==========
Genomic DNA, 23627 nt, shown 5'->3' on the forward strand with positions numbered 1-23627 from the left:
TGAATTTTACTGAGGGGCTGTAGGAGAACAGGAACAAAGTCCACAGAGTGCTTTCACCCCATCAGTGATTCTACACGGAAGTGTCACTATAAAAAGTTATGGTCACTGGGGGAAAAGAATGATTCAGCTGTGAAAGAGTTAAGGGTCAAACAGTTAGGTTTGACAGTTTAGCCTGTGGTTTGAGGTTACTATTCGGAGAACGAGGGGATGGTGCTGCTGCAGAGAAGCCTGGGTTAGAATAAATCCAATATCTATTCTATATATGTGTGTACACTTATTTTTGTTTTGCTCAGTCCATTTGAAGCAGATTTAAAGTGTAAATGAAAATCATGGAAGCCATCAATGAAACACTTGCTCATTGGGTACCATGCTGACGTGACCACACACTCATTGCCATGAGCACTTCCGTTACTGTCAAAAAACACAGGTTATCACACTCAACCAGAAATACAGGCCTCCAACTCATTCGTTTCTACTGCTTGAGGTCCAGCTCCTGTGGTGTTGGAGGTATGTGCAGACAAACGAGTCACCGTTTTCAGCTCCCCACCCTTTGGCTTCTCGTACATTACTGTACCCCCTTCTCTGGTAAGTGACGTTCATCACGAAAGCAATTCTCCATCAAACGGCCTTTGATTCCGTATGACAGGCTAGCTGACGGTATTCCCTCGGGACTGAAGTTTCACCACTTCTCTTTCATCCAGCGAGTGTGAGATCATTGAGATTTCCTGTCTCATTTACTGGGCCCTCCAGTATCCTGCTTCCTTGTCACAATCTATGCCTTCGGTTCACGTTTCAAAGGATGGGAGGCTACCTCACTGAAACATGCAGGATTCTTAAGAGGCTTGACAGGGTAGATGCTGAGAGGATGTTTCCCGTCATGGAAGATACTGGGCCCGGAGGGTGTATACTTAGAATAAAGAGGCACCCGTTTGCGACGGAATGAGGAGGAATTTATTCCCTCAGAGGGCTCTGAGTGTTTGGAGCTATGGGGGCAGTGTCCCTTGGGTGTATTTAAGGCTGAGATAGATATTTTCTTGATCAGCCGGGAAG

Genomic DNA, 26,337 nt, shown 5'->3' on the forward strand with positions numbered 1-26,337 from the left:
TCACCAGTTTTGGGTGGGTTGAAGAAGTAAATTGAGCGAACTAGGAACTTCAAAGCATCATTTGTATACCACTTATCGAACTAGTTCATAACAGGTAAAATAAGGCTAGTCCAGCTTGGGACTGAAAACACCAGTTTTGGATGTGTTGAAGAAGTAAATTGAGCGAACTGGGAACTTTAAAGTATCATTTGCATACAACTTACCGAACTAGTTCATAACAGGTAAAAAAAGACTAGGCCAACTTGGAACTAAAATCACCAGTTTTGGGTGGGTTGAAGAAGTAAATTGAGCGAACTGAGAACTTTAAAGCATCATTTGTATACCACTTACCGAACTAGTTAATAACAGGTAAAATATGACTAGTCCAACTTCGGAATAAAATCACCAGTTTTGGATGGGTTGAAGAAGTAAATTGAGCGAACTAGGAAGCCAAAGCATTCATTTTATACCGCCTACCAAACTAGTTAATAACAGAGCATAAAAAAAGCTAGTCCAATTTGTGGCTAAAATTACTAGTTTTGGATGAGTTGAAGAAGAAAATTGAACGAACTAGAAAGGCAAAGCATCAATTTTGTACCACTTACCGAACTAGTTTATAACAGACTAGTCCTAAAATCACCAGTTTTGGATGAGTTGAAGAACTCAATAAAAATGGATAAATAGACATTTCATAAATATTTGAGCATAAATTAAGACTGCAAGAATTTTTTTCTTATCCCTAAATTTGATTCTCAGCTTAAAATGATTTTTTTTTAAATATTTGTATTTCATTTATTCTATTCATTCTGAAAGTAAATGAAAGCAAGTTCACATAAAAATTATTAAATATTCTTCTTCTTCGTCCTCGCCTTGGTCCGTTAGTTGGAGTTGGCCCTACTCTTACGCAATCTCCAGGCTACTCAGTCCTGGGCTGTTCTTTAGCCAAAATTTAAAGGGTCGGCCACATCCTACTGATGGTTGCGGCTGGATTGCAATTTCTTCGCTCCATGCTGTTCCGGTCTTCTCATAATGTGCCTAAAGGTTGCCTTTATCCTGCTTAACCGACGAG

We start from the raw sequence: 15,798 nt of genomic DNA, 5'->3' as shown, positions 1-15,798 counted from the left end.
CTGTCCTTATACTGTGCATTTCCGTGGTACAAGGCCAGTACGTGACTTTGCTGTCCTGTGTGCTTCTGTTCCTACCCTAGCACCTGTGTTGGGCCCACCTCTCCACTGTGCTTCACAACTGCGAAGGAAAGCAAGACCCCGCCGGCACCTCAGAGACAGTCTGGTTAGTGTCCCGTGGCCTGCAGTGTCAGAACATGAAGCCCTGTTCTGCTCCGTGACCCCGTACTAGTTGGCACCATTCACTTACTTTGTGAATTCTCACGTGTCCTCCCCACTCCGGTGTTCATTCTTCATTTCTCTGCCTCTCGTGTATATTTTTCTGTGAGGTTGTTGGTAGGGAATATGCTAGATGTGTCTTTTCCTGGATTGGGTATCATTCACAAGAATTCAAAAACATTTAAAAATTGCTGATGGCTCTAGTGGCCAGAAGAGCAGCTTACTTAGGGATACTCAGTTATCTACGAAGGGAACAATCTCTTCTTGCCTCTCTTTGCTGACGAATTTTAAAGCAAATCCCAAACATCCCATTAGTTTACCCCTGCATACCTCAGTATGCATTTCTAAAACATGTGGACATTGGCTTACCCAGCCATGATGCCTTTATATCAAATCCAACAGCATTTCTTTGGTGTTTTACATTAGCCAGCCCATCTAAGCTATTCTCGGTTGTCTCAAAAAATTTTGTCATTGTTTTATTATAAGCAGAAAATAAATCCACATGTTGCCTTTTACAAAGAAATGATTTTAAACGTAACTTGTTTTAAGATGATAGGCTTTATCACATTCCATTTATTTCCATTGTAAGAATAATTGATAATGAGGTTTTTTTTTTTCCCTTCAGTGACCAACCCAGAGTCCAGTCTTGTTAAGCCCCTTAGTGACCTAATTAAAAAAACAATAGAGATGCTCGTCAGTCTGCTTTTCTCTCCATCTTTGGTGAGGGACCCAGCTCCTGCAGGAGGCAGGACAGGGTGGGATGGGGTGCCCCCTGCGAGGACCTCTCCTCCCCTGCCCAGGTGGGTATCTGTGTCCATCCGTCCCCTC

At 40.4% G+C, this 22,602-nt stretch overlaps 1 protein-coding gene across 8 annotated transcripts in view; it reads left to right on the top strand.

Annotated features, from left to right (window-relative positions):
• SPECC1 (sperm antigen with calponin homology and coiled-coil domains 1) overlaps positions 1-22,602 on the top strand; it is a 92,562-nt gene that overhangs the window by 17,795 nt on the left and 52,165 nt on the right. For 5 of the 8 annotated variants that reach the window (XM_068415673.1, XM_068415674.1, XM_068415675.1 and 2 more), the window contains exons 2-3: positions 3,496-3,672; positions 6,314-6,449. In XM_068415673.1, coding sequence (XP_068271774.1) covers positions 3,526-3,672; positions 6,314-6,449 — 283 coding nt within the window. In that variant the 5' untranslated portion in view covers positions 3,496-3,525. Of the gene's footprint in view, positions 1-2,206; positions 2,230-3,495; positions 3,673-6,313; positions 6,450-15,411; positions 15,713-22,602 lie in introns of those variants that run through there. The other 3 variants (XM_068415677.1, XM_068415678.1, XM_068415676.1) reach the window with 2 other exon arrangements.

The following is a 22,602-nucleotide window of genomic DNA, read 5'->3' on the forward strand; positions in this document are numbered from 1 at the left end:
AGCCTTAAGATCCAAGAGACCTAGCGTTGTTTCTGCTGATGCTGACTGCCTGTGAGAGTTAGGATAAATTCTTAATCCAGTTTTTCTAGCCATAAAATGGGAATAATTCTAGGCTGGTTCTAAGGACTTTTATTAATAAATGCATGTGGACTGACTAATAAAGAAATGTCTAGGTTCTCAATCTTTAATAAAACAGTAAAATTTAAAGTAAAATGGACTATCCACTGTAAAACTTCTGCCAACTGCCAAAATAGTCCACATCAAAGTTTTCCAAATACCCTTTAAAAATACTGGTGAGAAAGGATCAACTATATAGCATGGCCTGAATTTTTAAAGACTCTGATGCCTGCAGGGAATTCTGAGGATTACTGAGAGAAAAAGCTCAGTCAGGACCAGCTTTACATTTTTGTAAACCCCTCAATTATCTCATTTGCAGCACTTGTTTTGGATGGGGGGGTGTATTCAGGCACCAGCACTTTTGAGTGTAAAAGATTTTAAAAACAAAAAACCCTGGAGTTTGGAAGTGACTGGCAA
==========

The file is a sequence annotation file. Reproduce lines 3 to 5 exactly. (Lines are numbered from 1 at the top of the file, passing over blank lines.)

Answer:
Genomic DNA, 26,337 nt, shown 5'->3' on the forward strand with positions numbered 1-26,337 from the left:
TCACCAGTTTTGGGTGGGTTGAAGAAGTAAATTGAGCGAACTAGGAACTTCAAAGCATCATTTGTATACCACTTATCGAACTAGTTCATAACAGGTAAAATAAGGCTAGTCCAGCTTGGGACTGAAAACACCAGTTTTGGATGTGTTGAAGAAGTAAATTGAGCGAACTGGGAACTTTAAAGTATCATTTGCATACAACTTACCGAACTAGTTCATAACAGGTAAAAAAAGACTAGGCCAACTTGGAACTAAAATCACCAGTTTTGGGTGGGTTGAAGAAGTAAATTGAGCGAACTGAGAACTTTAAAGCATCATTTGTATACCACTTACCGAACTAGTTAATAACAGGTAAAATATGACTAGTCCAACTTCGGAATAAAATCACCAGTTTTGGATGGGTTGAAGAAGTAAATTGAGCGAACTAGGAAGCCAAAGCATTCATTTTATACCGCCTACCAAACTAGTTAATAACAGAGCATAAAAAAAGCTAGTCCAATTTGTGGCTAAAATTACTAGTTTTGGATGAGTTGAAGAAGAAAATTGAACGAACTAGAAAGGCAAAGCATCAATTTTGTACCACTTACCGAACTAGTTTATAACAGACTAGTCCTAAAATCACCAGTTTTGGATGAGTTGAAGAACTCAATAAAAATGGATAAATAGACATTTCATAAATATTTGAGCATAAATTAAGACTGCAAGAATTTTTTTCTTATCCCTAAATTTGATTCTCAGCTTAAAATGATTTTTTTTTAAATATTTGTATTTCATTTATTCTATTCATTCTGAAAGTAAATGAAAGCAAGTTCACATAAAAATTATTAAATATTCTTCTTCTTCGTCCTCGCCTTGGTCCGTTAGTTGGAGTTGGCCCTACTCTTACGCAATCTCCAGGCTACTCAGTCCTGGGCTGTTCTTTAGCCAAAATTTAAAGGGTCGGCCACATCCTACTGATGGTTGCGGCTGGATTGCAATTTCTTCGCTCCATGCTGTTCCGGTCTTCTCATAATGTGCCTAAAGGTTGCCTTTATCCTGCTTAACCGACGAG

We start from the raw sequence: 15,798 nt of genomic DNA, 5'->3' as shown, positions 1-15,798 counted from the left end.